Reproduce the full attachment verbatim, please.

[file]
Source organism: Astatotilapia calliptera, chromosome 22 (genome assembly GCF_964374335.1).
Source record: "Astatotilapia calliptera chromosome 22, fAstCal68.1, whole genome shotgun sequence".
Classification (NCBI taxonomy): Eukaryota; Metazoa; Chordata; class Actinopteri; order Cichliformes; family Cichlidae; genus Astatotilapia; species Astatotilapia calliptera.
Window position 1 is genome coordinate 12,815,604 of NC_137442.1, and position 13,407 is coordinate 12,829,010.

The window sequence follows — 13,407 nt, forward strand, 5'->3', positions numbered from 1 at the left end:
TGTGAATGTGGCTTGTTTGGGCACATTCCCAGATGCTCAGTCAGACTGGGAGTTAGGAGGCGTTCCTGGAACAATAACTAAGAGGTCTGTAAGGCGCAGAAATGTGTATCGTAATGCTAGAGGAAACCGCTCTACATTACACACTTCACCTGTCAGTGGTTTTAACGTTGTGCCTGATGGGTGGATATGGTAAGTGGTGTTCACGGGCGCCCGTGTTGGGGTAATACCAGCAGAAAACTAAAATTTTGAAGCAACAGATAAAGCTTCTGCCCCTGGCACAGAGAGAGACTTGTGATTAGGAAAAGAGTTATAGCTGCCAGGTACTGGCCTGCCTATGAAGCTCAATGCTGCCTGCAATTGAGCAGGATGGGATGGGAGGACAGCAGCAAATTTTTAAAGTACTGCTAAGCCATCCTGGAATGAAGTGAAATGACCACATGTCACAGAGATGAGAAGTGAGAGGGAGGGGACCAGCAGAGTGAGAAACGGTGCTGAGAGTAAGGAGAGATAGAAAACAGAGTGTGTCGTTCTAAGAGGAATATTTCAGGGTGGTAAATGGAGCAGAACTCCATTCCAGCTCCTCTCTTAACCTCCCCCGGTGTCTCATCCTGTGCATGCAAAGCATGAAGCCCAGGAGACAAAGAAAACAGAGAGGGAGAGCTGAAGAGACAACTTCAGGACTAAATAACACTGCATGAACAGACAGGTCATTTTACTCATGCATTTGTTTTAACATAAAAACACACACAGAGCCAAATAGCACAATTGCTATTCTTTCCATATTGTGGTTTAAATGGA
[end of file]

Source organism: Astatotilapia calliptera, chromosome 22 (genome assembly GCF_964374335.1).
Source record: "Astatotilapia calliptera chromosome 22, fAstCal68.1, whole genome shotgun sequence".
Classification (NCBI taxonomy): Eukaryota; Metazoa; Chordata; class Actinopteri; order Cichliformes; family Cichlidae; genus Astatotilapia; species Astatotilapia calliptera.
Window position 1 is genome coordinate 12,815,604 of NC_137442.1, and position 13,407 is coordinate 12,829,010.

The window sequence follows — 13,407 nt, forward strand, 5'->3', positions numbered from 1 at the left end:
TGTGAATGTGGCTTGTTTGGGCACATTCCCAGATGCTCAGTCAGACTGGGAGTTAGGAGGCGTTCCTGGAACAATAACTAAGAGGTCTGTAAGGCGCAGAAATGTGTATCGTAATGCTAGAGGAAACCGCTCTACATTACACACTTCACCTGTCAGTGGTTTTAACGTTGTGCCTGATGGGTGGATATGGTAAGTGGTGTTCACGGGCGCCCGTGTTGGGGTAATACCAGCAGAAAACTAAAATTTTGAAGCAACAGATAAAGCTTCTGCCCCTGGCACAGAGAGAGACTTGTGATTAGGAAAAGAGTTATAGCTGCCAGGTACTGGCCTGCCTATGAAGCTCAATGCTGCCTGCAATTGAGCAGGATGGGATGGGAGGACAGCAGCAAATTTTTAAAGTACTGCTAAGCCATCCTGGAATGAAGTGAAATGACCACATGTCACAGAGATGAGAAGTGAGAGGGAGGGGACCAGCAGAGTGAGAAACGGTGCTGAGAGTAAGGAGAGATAGAAAACAGAGTGTGTCGTTCTAAGAGGAATATTTCAGGGTGGTAAATGGAGCAGAACTCCATTCCAGCTCCTCTCTTAACCTCCCCCGGTGTCTCATCCTGTGCATGCAAAGCATGAAGCCCAGGAGACAAAGAAAACAGAGAGGGAGAGCTGAAGAGACAACTTCAGGACTAAATAACACTGCATGAACAGACAGGTCATTTTACTCATGCATTTGTTTTAACATAAAAACACACACAGAGCCAAATAGCACAATTGCTATTCTTTCCATATTGTGGTTTAAATGGA